Good that you are proceeding with caution and thinking things through carefully, though.

iwantgin Thu 15-Oct-15 18:54:30

I haven't but have been considering it for a long time.

It's quite a big decision isn't it. To change your facial appearance.

You have had some good useful advice.

Goos luck

Hubnut Thu 15-Oct-15 19:31:17

I would have loved a nose job in my twenties but was broke. Now wouldn't consider it in my thirties mainly cos I'd feel like a hypocrite trying to bring my son up to love himself and telling him that looks don't.matter. Plus if he ends up with my nose I'd hate him to think that "this must be ugly if mum got hers done".

That said if he wanted a nose job when he's an adult I would want him to do whatever would make him happy.

dahliabloo Thu 15-Oct-15 23:35:52

Good points. Thanks for your input. I'm mostly thinking I will proceed. But every now and then I get a flash of what the hell am I doing. I know my nose is bad. I haven't spoken to my husband yet and he doesn't know I've had the consultation. Any time I've mentioned this before he has been 100% against. It would be unethical not to tell him but I know he won't support this. And I'll still hate my nose. I really wish I could share this with someone in real life but the only people I would want to confide in love me the way I am and I know they'll oppose this.
Another question - any time I Google I find that many/most people who have had rhinoplasty and are pleased with it say that other people didn't notice. They think the person looks better but can't put their finger on why. Can this be true or are the friends just being too tactful to comment? Do you know anyone who you think has definitely had a nose job but has not admitted it or mentioned it?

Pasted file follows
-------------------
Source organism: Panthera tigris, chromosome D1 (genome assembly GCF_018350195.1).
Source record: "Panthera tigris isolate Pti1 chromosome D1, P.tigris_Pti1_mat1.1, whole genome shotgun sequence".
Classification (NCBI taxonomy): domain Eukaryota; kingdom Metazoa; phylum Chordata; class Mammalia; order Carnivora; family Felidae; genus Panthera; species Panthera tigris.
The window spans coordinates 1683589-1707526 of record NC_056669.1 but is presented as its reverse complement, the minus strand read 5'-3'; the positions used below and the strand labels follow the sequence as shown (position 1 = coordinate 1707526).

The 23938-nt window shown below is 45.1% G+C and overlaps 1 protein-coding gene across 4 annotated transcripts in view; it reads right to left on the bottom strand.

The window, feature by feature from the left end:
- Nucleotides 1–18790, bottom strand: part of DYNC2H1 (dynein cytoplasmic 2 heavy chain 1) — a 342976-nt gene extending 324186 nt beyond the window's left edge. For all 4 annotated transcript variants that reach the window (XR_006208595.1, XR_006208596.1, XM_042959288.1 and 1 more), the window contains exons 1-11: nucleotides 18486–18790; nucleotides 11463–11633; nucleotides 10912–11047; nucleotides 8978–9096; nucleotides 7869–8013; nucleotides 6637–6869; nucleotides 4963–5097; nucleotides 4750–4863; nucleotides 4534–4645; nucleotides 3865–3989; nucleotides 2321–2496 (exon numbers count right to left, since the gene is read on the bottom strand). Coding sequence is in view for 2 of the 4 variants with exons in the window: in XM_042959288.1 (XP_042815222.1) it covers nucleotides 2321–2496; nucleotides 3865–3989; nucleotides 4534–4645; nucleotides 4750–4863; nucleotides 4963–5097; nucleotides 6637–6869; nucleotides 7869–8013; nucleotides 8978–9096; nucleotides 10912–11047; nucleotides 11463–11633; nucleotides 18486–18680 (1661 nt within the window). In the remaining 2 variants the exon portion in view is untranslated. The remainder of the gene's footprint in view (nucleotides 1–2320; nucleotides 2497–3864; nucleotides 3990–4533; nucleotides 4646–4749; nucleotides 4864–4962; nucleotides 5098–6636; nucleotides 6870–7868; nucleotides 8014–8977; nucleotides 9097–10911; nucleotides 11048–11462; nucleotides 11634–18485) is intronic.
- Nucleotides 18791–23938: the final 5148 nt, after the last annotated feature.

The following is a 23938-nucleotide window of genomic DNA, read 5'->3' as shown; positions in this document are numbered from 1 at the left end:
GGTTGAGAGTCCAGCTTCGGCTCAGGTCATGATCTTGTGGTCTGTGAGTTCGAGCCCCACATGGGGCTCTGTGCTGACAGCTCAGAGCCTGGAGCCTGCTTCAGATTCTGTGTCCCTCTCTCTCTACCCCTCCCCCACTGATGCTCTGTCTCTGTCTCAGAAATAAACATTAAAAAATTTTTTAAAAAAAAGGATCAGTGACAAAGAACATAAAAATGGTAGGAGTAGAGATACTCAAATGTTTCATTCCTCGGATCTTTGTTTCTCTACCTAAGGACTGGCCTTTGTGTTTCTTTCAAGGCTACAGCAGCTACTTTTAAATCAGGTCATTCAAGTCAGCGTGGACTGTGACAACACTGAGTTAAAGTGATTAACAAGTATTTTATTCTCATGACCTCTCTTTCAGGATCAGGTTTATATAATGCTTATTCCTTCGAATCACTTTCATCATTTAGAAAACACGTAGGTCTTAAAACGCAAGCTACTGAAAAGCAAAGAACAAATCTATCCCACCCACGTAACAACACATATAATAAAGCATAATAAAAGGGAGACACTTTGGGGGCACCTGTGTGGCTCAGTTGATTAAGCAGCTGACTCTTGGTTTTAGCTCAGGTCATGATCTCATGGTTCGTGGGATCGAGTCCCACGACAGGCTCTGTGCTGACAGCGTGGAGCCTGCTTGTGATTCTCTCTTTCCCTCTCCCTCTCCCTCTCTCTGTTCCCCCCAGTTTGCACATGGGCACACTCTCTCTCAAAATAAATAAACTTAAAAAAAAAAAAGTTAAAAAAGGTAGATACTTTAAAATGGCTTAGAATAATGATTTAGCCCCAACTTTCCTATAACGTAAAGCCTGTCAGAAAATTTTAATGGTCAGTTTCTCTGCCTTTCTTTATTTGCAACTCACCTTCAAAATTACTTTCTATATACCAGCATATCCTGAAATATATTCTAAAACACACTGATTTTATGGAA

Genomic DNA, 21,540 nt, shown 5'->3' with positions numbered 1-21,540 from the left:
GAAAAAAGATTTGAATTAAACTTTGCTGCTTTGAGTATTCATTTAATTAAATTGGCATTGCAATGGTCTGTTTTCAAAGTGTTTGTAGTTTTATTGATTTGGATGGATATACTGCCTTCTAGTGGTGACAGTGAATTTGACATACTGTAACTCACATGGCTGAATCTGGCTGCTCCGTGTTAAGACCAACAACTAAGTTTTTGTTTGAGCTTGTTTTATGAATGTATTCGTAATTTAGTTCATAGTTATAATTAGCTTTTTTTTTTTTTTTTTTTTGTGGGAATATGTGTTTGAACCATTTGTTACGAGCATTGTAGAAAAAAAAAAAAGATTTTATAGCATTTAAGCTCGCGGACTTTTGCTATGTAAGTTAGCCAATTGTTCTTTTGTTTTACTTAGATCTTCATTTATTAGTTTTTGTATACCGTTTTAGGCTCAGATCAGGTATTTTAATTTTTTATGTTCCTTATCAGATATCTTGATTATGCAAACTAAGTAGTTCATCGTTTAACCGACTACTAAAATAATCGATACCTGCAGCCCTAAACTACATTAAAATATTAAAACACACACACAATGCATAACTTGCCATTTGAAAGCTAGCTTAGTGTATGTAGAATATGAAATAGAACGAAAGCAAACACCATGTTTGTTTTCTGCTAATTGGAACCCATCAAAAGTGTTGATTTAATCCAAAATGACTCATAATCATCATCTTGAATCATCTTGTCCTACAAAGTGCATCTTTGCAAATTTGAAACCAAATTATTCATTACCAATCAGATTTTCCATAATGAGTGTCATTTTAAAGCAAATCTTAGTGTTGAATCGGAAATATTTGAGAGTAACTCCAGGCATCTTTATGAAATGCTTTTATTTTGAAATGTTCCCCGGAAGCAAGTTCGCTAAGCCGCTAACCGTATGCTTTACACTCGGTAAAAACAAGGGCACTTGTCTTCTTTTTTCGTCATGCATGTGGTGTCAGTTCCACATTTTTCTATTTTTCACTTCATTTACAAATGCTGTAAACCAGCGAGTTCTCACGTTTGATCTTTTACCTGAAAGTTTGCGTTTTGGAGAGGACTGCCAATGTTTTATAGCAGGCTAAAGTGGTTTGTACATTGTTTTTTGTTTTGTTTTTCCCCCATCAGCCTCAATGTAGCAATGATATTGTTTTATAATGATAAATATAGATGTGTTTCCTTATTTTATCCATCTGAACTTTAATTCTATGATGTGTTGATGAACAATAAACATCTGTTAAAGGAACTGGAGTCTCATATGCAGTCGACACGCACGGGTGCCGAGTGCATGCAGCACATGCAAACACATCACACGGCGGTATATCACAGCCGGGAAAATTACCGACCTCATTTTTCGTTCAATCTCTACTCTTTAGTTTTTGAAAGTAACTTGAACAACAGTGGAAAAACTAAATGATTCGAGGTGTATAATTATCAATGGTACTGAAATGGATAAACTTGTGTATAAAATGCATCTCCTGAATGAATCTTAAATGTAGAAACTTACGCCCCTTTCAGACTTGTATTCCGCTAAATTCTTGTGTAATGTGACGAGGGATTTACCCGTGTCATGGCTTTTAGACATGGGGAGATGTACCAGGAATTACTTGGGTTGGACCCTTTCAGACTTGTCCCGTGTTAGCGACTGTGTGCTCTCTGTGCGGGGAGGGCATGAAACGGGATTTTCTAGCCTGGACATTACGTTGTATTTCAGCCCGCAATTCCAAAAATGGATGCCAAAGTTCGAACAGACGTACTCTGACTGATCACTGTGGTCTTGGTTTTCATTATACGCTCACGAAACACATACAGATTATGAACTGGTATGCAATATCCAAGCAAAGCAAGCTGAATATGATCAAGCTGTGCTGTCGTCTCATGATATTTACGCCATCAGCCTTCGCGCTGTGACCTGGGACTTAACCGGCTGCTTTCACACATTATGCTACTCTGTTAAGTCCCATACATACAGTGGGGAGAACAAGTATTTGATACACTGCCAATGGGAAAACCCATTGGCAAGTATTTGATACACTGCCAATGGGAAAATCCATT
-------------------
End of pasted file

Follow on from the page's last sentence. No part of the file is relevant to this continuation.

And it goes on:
I think my current nose is bad enough for me to benefit from the surgery but hopefully not so shocking that everyone will know I've had a nose job. Am I wanting to have my cake and eat it?
I don't expect my life to be one iota different with a nicer nose. I just think I would look nicer.

CointreauVersial Fri 16-Oct-15 00:50:32

It is definitely true that people didn't notice. I had several people say that I looked different, and I could see them looking strangely at me; only one of my friends actually spotted it without being told. But as I said before, I didn't do it for them, it was for me.

It's a shame your DH won't support you when it's clearly something important to you. "Loving you as you are" is a bit of a red herring. Have you got a good friend you can confide in?

iwantgin Fri 16-Oct-15 08:15:31

How did you decide on a surgeon ?

GP or friend recommendation? Or just going by location ?

dahliabloo Fri 16-Oct-15 16:30:06

Location leaves me with only a couple of options and of those I had my consultation in the private (more expensive) non-chain place. Maybe I'll go to another place just to compare.....

Canrt Fri 21-Apr-17 13:39:57

dahliabloo.. I know this is a really really old thread but did you end up having the surgery?